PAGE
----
Of the many industries ripe for disruption, healthcare ranks close to the top of the list for many consumers. A bevy of digital products today seeks to enable better medical treatment and give patients more agency over their own health. In a recent Intentional Learning session, we analyzed hundreds of these products and came away excited about a few, worried about others, and in wait-and-see mode on several more.
Accessing your own data. For years, Epic’s MyChart has dominated the personal health record (PHR) realm, making few real changes to improve its utility. Today, Epic finally has competition from startups and tech giants alike. Startup b.well provides access to your health data and recommends personalized next steps for improving your health, like scheduling your next annual preventive health screening. Early positive feedback for Apple Health Records is another indicator that the PHR will become more accessible and easy to use. We’re confident that having a unified place for health data will greatly improve the healthcare experience for many who juggle multiple doctors for either themselves or family members.
Alternatives to pharmaceuticals. Rising drug prices and a raging opioid crisis have some looking to drug alternatives to save lives and costs. Software and hardware innovations can help in two ways:
- Treating pain. Because pharmaceutical pain management can be the gateway to opioid addiction, some startups are looking to scale non-drug pain relief methods. Hinge Health and Kaia Health address back and joint pain through digital-delivered exercise therapy and coaching, while Neurometrix’s Quell 2.0 treats chronic pain through neurostimulation.
- Treating chronic disease. Lifestyle behaviors such as having a poor diet contribute to the rise in diseases like diabetes. To address this, some digital products offer access to behavioral health programs. “Digital therapeutics” like Livongo help people manage diabetes and hypertension, while Pivot works to prevent the onset of disease by helping people quit smoking. The most promising aspect of these products is the coach, who checks in with users and offers advice and encouragement. Changing a habit or addiction is a huge challenge, made even harder when you don’t have a supportive community. Ready access to a coach can make a big difference.
Taking care of the whole person. The rise of chronic conditions often comes with an increase in medications. Digital treatment could streamline the process, saving costs and more efficiently addressing root causes. Companies like Omada—originally created for pre-diabetics but now helping people with diabetes, hypertension, and depression—are simplifying care for patients with multiple conditions. We’re betting that we will see significant cost savings from these programs that not only coordinate care delivery but also increase the use of non-drug interventions to manage and prevent chronic disease.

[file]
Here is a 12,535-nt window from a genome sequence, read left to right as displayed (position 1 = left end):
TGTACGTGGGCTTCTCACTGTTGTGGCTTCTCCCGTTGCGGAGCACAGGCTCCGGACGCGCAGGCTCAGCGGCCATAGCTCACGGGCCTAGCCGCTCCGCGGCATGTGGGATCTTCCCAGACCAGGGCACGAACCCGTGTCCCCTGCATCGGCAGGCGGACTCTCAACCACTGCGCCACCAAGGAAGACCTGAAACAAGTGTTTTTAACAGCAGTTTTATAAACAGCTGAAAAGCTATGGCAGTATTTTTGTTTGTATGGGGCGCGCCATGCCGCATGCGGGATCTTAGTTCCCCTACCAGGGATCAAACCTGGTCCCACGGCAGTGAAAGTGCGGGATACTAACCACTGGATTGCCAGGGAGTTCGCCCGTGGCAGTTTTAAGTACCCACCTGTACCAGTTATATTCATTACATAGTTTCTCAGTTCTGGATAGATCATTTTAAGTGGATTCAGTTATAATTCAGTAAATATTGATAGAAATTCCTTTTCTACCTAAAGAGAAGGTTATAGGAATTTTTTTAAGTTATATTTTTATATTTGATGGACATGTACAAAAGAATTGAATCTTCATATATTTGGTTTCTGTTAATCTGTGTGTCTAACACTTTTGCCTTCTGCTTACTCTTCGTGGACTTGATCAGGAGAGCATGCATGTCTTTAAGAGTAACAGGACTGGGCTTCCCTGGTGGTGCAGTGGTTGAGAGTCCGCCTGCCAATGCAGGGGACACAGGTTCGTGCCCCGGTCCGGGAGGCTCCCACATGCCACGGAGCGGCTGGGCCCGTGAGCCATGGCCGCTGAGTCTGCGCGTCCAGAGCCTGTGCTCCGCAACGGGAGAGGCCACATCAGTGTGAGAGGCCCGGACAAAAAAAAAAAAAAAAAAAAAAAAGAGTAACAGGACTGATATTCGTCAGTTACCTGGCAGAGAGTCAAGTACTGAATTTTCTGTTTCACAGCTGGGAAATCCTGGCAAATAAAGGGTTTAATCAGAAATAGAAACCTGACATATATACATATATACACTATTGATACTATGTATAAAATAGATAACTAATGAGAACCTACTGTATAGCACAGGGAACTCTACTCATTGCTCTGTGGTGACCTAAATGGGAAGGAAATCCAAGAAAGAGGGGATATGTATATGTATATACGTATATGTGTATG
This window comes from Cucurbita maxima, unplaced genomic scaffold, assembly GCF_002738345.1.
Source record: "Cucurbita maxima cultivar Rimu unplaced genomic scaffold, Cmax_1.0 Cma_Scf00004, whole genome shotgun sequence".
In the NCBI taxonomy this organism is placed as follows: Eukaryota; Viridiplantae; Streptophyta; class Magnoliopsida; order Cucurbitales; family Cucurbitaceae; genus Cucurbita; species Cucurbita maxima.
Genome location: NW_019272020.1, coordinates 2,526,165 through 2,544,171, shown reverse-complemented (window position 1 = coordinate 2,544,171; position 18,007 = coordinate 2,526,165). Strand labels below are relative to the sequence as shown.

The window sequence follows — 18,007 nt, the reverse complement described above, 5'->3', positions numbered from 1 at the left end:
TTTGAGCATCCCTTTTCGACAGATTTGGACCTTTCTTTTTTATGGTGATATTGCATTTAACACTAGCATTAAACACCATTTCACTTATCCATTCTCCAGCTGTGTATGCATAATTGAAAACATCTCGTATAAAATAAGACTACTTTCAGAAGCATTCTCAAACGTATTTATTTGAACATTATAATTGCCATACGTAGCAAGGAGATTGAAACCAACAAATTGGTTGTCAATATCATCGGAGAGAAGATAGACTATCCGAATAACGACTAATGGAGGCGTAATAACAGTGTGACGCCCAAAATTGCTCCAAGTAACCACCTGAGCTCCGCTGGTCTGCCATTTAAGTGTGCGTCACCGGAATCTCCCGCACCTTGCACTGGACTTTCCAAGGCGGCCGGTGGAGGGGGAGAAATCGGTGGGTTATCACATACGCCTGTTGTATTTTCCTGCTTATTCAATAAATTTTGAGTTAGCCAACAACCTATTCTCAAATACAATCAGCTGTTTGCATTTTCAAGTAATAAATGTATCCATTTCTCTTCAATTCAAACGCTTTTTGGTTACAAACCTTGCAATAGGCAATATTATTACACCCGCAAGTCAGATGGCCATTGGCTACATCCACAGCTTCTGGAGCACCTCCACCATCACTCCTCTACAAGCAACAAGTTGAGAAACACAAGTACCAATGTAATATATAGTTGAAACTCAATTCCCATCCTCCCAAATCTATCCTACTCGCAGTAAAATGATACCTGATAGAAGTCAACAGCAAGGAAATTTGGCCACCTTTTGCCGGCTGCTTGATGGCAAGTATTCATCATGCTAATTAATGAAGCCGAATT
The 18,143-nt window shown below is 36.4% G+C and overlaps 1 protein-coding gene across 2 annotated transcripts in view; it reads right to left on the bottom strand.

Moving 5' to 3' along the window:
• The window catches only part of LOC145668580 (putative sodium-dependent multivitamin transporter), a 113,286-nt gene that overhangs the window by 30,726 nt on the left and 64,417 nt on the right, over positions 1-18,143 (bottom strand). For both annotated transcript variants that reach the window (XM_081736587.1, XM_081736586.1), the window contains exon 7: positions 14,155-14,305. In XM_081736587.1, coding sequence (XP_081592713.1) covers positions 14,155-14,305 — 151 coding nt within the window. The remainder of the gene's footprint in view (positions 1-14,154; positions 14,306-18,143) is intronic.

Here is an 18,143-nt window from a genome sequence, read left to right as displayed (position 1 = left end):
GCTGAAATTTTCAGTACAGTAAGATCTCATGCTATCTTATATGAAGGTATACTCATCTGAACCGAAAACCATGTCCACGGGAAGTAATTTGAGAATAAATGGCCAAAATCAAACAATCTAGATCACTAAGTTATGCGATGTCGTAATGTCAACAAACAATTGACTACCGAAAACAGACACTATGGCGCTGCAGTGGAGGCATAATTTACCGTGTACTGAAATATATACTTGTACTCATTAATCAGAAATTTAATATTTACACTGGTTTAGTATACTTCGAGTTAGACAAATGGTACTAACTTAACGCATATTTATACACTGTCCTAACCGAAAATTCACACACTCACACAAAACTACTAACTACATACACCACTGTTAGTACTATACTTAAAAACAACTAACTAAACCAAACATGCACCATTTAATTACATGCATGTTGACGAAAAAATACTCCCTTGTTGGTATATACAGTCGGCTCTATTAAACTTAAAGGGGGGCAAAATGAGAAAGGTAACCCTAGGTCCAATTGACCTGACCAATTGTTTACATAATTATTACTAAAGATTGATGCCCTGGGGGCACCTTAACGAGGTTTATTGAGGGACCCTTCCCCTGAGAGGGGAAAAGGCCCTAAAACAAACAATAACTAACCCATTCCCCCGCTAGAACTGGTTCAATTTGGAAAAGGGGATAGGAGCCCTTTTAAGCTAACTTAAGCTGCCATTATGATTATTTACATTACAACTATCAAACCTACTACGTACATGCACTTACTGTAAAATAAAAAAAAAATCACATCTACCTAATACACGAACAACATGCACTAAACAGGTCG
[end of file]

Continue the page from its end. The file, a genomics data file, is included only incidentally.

Self-administered tests. At-home lab testing is going to be—without a doubt—a transformative innovation. Some impacts will be positive, saving money on lab infrastructure for healthcare players, saving transportation time and costs for consumers, and offering patients quick guidance about whether to see a doctor or not. However, buying tests online and reviewing results on your own also poses two potentially massive problems. First, when a doctor shares your results with you, they are sharing not just one number, but multiple layers of context that tell you whether or not that number is concerning. Results from company EverlyWell leave you hanging, letting you interpret canned guideline language about what an “out of range” result might mean.
Additionally, most consumers are not educated about what constitutes an accurate or useful medical test, or which labs are reliable. We already see this with the EverlyWell misleading marketing of the Immunoglobulin G test as a “food sensitivity test,” which many doctors say does little to expose any real insights. With no context around health data and few checks for testing quality, some at-home testing products can increase patient stress, drive more people to seek unnecessary care, and increase healthcare costs.
Personalized nutrition advice. Finding the perfect diet that will keep us lean, energetic, and strong is an endless quest for many. As blood, DNA and microbiome testing become cheaper and more accessible direct-to-consumer products, entrepreneurs are jumping at the chance to offer personalized diets and nutrition recommendations. Care/of and Baze offer personalized supplement packs for daily consumption (Baze even tests your blood using an at-home kit). Meanwhile, Viome and Habit have grander goals, claiming to provide consumers with a list of foods to eat more of or avoid based on their microbiome or genetic analyses.
While eliminating a few foods or taking supplements certainly isn’t harmful, a critical question remains—does it help at all? With our understanding of the microbiome still in its infancy, today it’s virtually impossible to know whether changing our consumption of one food will lead to positive outcomes. Science has a long way to go before these types of recommendations can be taken more seriously.
Despite some concerns, our digital healthcare investigation left us with an overall sense of promise and momentum. Millions of people stand to benefit from these trends once products are further refined. Consumers are capable of improving their health through greater access to their health data, but innovators must remember that most patients don’t have the expertise to interpret health data unassisted; a professional with medical knowledge will still be required to guide them. Moving forward, providing appropriate context, support, and coordination will be key principles for building consumer- or patient-facing products that drive positive outcomes.
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